GENEVA (Reuters) - A British scientist on Wednesday was put in charge of two major global projects that it is hoped will result in the construction of a new collider - or particle accelerator - that can shed light on the mysterious make-up of the universe.
Lyn Evans, a 66-year-old physicist from Wales who is currently project leader for the Large Hadron Collider (LHC) at the European Organization for Nuclear Research (CERN), will help decide which of the two projects becomes the template for a single so-called linear collider.
When built, the new collider will be expected to push the boundaries of research by building on findings garnered from the existing LHC, the world’s biggest particle accelerator, to advance humankind’s knowledge of particle physics and the cosmos in general.
The two projects, involving physicists from around the globe, will in particular look at what the dark matter and dark energy that make up 95 percent of the cosmos really is.
“It is time for the linear collider community to take the next step,” said Jonathan Bagger, a member of the committee that steers one of the two projects, called the International Linear Collider (ILC).
Design and planning for the ILC, whose task is to accelerate and collide elementary particles at near-light speeds using cold superconducting structures, is directed by an international team under U.S. scientist Barry Barish.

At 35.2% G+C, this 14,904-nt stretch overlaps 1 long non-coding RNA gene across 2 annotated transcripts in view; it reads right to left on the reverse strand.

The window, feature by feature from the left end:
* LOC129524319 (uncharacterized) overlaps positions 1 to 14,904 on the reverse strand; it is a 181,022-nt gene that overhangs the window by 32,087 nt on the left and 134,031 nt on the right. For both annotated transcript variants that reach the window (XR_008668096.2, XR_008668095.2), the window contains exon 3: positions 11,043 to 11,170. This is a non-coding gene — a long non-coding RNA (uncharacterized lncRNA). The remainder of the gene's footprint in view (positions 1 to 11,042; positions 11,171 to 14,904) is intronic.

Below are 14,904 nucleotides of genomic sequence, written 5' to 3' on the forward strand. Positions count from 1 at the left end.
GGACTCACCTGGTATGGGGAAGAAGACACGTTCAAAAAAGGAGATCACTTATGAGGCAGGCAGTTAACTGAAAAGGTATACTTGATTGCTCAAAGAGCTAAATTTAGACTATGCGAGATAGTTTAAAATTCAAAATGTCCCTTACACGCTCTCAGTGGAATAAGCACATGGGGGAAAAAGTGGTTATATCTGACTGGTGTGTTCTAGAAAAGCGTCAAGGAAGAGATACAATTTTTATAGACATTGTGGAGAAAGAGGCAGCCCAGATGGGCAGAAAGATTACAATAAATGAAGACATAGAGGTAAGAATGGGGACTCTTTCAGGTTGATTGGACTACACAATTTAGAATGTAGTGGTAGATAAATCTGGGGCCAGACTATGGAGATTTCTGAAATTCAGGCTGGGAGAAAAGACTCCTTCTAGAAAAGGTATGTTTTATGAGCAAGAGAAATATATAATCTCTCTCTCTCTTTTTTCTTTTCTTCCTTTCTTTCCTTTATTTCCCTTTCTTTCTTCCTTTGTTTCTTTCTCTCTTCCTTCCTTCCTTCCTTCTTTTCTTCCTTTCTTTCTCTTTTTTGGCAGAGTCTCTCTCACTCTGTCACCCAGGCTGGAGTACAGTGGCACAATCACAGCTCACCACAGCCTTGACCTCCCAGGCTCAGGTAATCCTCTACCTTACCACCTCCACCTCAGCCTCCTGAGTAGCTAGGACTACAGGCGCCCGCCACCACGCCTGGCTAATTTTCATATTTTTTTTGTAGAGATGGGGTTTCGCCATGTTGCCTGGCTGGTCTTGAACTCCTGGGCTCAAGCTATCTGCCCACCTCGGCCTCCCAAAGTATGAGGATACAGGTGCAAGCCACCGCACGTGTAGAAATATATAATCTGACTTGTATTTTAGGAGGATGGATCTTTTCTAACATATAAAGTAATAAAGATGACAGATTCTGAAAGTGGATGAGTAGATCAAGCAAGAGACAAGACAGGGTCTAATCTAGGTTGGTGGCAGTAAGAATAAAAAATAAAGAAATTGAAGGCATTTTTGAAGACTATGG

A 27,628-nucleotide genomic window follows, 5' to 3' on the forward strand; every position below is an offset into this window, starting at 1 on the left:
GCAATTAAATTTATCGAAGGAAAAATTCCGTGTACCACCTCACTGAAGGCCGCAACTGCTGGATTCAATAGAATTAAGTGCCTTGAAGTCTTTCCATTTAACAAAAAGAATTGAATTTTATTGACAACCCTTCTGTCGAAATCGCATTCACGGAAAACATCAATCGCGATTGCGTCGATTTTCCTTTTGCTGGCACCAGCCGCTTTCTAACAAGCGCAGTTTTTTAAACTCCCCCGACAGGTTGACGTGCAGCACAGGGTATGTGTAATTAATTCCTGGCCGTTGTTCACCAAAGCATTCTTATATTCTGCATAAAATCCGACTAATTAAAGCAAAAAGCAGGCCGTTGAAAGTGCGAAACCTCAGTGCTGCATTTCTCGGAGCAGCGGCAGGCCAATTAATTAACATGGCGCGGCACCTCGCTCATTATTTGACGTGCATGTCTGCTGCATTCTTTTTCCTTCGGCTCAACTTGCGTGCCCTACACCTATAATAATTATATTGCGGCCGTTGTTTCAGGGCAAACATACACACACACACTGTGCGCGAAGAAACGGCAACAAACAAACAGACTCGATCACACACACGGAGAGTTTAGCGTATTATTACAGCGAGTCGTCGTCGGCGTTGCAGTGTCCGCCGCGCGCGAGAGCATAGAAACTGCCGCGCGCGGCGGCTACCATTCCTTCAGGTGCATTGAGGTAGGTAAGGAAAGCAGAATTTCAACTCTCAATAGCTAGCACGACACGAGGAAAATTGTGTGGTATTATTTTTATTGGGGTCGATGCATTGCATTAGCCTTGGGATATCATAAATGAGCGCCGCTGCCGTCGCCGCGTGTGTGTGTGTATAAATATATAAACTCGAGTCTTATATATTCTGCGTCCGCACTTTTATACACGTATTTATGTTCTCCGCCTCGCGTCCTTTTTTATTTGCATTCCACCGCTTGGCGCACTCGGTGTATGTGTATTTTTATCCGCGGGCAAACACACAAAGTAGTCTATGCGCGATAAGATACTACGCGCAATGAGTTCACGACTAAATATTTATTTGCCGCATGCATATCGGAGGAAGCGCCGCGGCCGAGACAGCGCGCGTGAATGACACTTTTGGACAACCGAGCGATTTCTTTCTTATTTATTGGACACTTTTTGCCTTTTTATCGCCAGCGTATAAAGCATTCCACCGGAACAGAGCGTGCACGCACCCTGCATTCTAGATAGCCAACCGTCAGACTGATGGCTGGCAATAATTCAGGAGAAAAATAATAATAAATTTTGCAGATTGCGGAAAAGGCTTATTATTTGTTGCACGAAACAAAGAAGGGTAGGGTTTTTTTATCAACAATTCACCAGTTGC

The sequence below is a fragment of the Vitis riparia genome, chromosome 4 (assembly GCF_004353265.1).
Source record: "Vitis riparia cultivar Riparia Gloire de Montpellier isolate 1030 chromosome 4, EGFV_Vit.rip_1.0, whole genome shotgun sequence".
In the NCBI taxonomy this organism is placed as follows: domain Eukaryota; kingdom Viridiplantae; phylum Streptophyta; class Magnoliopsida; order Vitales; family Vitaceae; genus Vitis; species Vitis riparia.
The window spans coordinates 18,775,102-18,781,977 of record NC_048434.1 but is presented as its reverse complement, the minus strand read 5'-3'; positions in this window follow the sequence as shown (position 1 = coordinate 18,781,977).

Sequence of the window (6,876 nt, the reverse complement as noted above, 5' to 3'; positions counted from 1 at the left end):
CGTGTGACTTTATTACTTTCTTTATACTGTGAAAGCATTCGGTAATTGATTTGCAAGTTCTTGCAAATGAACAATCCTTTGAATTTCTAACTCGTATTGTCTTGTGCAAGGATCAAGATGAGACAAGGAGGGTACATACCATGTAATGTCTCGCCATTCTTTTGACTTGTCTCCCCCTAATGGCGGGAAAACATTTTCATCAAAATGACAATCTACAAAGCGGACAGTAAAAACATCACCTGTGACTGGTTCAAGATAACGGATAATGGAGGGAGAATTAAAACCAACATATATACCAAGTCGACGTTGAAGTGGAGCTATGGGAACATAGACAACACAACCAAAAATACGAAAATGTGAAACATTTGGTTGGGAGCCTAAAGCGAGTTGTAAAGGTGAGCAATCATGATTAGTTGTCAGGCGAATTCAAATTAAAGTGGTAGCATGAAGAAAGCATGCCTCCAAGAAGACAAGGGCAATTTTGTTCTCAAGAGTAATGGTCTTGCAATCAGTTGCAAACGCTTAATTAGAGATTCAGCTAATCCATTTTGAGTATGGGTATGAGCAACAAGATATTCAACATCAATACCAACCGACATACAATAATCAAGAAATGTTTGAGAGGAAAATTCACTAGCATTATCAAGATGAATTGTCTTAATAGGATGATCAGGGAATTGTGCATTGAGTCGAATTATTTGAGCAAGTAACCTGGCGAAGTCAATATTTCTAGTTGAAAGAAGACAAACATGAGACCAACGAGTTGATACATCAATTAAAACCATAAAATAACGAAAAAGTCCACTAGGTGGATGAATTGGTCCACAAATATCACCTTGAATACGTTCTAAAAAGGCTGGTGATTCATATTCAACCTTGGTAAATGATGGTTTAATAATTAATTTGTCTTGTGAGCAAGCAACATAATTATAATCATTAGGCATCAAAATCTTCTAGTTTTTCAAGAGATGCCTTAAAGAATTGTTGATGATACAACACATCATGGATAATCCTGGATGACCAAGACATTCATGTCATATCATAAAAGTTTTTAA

The other project, the Compact Linear Collider (CLIC), is based at CERN in Geneva. Its design envisages using more traditional warm conducting technology, albeit combined with a novel system for creating the particle beams that will be smashed together.
By contrast, the giant LHC, which cost some $10 billion to set up, collides particles in a circular tunnel, swinging them round many times to bring them close to the speed of light before they are smashed together.
Scientists from Europe and the United States - which has dropped its own plans to build an advanced collider and has closed down its earlier one - will join the giant project along with scientists from Japan, Russia and China.
Many other countries, including India and Brazil, will also participate.
The drive for a new-type collider, which will run in parallel to the 27-km (17-mile) LHC deep under the Franco-Swiss border on the edge of Geneva, will be given new impetus at a major physics gathering in Melbourne, Australia, next month.
At that meeting, the International Conference on High Energy Physics (ICHEP), CERN scientists are expected to give an update on how close they are to discovering whether the Higgs Boson, an elusive particle thought to have been key to turning debris from the Big Bang into stars, planets and finally life, really exists.
The boson, and its related energy field, are believed to have given mass to matter after the Big Bang 13.7 billion years ago.
Reporting by Robert Evans; Editing by Andrew Osborn